I was around six years old the first time I saw a horror movie. My parents were out for the evening and my older sister and I were being looked after by a babysitter who retrospectively could’ve been straight out of an ’80s slasher flick—complete with blonde, feathered hair and super tight jeans. We couldn’t sleep, so she had the great idea to let us stay up while she watched the film Horror Express. For years, all I remembered about the movie was that it involved some people on a train who were dispatched by a monster sporting terrifying red eyes. I also remember being riveted to the screen, feeling simultaneously like I had to cover my eyes and never look away. Oh, and thanks to retro babysitter, I didn’t sleep for weeks.
From that moment on, I remember having this morbid fascination with creepy stories. By the time I was a pre-teen, I was hooked on Stephen King and V.C. Andrews. I was also obsessed with renting anything and everything related to horror. Being that my father would often be the one who took me to the video store and didn’t pay much attention to ratings, I enjoyed a fair number of movies not intended for my age group, from Nightmare on Elm Street to Evil Dead to The Exorcist.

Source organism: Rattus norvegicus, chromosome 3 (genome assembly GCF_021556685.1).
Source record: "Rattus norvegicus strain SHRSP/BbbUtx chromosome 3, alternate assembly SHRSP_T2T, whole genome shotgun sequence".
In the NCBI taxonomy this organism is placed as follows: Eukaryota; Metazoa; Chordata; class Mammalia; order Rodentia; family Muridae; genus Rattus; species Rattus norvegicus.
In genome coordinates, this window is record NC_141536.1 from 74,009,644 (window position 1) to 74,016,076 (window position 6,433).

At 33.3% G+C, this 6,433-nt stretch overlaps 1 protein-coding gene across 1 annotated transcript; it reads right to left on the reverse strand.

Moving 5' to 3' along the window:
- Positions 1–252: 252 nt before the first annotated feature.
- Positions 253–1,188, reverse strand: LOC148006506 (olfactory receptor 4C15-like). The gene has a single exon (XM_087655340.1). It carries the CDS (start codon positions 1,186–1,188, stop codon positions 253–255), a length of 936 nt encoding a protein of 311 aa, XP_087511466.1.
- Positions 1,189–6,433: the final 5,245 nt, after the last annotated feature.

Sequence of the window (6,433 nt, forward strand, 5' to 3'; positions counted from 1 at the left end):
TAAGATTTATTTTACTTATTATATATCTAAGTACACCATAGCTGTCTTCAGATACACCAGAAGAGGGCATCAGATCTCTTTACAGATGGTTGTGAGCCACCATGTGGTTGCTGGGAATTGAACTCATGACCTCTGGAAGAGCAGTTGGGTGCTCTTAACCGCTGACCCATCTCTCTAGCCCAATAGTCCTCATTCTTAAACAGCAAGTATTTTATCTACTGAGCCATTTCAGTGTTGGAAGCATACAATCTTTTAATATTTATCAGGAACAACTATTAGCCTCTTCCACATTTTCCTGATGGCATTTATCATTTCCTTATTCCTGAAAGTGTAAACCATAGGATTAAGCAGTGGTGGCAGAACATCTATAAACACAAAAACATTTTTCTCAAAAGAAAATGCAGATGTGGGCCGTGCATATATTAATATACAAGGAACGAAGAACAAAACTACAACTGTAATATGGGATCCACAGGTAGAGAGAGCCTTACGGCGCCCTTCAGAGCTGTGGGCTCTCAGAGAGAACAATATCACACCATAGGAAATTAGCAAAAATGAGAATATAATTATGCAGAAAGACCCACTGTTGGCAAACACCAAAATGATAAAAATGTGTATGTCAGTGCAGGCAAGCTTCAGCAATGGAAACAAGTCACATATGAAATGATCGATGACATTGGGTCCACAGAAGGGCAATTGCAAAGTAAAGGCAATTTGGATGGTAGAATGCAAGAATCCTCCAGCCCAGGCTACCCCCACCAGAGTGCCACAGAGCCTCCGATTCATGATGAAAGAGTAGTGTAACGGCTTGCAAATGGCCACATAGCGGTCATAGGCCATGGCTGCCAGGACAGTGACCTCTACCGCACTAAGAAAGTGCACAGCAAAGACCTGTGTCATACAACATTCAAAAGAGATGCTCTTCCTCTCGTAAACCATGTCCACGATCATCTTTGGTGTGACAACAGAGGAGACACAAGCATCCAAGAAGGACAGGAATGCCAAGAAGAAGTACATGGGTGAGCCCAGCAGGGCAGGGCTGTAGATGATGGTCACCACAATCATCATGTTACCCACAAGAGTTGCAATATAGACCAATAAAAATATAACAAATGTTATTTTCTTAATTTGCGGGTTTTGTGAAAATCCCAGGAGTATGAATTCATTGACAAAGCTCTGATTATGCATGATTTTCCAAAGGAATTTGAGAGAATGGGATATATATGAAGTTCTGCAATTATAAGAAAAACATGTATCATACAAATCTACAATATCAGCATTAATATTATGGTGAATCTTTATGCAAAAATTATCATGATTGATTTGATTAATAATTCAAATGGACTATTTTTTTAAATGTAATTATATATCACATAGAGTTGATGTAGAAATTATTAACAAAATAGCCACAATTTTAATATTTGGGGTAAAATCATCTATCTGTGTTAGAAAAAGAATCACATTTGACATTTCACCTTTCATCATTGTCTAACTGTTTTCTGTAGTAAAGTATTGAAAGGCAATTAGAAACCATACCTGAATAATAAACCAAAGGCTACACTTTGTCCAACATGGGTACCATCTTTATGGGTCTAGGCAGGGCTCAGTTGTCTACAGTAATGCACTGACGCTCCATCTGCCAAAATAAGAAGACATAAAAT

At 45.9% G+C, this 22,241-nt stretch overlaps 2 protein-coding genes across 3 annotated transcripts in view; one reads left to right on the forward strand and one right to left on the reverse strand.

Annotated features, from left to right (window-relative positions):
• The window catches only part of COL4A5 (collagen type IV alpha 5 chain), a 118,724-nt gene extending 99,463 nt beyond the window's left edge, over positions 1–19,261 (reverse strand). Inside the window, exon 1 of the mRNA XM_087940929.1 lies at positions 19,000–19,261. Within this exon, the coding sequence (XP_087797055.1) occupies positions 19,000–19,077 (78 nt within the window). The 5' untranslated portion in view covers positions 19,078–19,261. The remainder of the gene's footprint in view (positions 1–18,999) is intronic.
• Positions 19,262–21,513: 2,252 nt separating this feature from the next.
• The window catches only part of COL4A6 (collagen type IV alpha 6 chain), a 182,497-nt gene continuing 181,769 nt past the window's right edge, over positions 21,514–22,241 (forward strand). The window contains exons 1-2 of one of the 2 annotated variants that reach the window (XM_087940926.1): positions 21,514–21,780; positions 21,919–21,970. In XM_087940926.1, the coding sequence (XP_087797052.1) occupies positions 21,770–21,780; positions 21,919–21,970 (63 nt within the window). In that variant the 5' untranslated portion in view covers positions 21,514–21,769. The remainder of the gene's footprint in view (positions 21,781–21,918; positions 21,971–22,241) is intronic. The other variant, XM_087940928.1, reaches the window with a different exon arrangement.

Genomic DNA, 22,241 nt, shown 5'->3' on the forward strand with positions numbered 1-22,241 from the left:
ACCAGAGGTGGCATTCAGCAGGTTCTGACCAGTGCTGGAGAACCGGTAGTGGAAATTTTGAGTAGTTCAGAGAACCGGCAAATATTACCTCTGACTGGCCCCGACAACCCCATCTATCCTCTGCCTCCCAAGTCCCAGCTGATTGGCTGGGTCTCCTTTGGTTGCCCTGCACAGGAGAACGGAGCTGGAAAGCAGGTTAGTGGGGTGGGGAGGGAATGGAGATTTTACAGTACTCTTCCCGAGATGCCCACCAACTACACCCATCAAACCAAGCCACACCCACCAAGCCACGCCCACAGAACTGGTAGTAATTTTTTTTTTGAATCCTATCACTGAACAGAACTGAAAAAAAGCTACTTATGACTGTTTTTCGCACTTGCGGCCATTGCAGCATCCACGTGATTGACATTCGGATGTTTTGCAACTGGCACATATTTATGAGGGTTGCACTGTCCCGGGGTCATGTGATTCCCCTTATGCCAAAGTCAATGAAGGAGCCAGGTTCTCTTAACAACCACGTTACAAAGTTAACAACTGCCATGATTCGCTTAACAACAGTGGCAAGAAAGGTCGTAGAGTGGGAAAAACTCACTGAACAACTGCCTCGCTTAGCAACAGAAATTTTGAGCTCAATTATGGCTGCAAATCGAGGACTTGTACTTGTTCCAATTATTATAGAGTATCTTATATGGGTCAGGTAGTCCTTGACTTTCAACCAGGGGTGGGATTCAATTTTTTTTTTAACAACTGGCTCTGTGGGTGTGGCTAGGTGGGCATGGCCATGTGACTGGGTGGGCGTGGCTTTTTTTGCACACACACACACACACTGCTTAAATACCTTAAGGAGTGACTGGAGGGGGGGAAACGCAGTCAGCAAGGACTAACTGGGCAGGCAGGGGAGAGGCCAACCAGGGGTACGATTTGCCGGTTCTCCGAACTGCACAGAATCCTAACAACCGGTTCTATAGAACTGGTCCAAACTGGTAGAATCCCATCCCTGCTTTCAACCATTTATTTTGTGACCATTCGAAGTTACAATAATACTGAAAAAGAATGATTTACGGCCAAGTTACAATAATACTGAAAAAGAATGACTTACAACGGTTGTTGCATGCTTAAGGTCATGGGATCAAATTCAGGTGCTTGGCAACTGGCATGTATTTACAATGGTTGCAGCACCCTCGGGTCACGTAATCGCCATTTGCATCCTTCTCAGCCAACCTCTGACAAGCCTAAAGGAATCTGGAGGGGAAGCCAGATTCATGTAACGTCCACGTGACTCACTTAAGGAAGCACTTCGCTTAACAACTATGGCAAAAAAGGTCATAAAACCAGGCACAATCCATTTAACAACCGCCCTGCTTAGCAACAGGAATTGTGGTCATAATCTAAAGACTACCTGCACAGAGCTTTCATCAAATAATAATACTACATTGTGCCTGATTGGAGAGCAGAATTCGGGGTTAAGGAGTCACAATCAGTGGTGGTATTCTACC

So what is it about these tales that drew me in?
In an essay called Why We Crave Horror Movies, Stephen King suggests that we experience some sense of fun in watching others menaced, terrorized, and tortured because this stirs what he calls “anti-civilization emotions” that lay deep inside our collective and personal unconscious.
I think it’s more along the lines of what Professor Linda Williams from the film department at University of California Berkeley suggested when I interviewed her a few years back. She believes part of the reason we watch films is to have a visceral, emotional experience—melodrama makes us cry, comedy makes us laugh, the pornographic makes us aroused, and horror terrifies us. These are basically the important feelings that take us through life and make us, well, human. Not everyone wants to feel all of these emotions in the same way, but at our most primal core, we need to feel those things to feel alive. In our over-sanitized and safe lives, perhaps we’re drawn toward these manufactured ways of experiencing emotions that we might otherwise miss out on.
All I know is that ever since I inadvertently hopped aboard Horror Express so many years ago, I’ve never been able to get off that ride.